There are several reasons why music artists need help with marketing their work. Like other creatives, many of them are not comfortable promoting themselves. Others are simply too busy with other music-related activities, and some are working another two jobs just to keep the kettle boiling. Besides, music schools don’t focus on marketing, so their alumni don’t know how to market themselves.
In other words, their marketing is not getting done, creating a gap for anyone who loves music and has marketing skills. Professional marketing is invaluable in any industry. If you can do it well, you’ll always have a job and an income.
6. Become a music producer
The first thought that comes to mind is that this is a very challenging choice – many people see music producing as the ultimate career in music, so the competition is stiff and few make it. But, as the saying goes, everything in music is difficult, so you may as well go for broke.
It’s an all-consuming profession that also delivers supreme artistic satisfaction. It requires a special skill to produce music that sounds good only to the producer’s ears, but also to many others. Producers are responsible for the creative and technical aspects of recordings that will determine how a single song, an album, or a soundtrack will sound.
In the past, no university offered music production courses, but these days you can learn everything you need to prepare yourself for a career as a music producer.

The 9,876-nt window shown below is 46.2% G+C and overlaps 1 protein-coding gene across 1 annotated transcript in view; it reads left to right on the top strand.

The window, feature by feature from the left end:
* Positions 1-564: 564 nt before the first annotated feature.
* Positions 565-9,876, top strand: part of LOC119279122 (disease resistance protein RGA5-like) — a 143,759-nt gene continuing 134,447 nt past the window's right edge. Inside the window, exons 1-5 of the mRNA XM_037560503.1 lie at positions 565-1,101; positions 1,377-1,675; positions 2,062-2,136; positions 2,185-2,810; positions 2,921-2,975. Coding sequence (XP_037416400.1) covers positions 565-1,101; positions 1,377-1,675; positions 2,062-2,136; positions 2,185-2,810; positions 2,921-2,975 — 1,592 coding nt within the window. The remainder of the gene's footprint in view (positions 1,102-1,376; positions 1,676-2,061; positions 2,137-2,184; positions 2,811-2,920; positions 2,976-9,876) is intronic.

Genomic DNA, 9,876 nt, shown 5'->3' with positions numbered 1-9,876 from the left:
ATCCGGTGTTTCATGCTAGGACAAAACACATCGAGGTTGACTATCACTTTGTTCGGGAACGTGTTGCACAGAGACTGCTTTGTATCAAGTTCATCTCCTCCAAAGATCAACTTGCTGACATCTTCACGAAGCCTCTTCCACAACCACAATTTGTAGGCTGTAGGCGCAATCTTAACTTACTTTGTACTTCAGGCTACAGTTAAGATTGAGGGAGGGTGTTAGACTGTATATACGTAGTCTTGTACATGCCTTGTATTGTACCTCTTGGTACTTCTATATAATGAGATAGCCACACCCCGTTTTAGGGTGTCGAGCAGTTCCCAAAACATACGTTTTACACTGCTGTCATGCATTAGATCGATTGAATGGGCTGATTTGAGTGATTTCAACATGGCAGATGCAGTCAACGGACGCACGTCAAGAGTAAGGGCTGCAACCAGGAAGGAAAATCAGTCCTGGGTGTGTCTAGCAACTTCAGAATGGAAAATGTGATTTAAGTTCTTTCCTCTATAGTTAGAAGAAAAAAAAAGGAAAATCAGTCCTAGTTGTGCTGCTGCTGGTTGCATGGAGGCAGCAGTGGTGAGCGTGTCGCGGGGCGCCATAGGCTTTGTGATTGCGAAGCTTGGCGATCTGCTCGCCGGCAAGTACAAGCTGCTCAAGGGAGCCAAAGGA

Of course, if you are a tech-savvy teenager, you have probably already experimented with making recordings on your laptop and you may be considering setting up your own recording studio right in your bedroom!
Is there a need for music producers, though? Very few people have the ear for music combined with the technical skills necessary to produce music, so there will always be a demand for skilled music producers.
There are dozens of career paths open to music artists and music lovers, but they all require dedication and hard work. To be really successful and earn megabucks, involves a combination of talent, hard work and serendipitous opportunities. While few are destined for those heights, there is plenty of room for many talented and hard-working individuals to make a good living from their musical skills or love for music.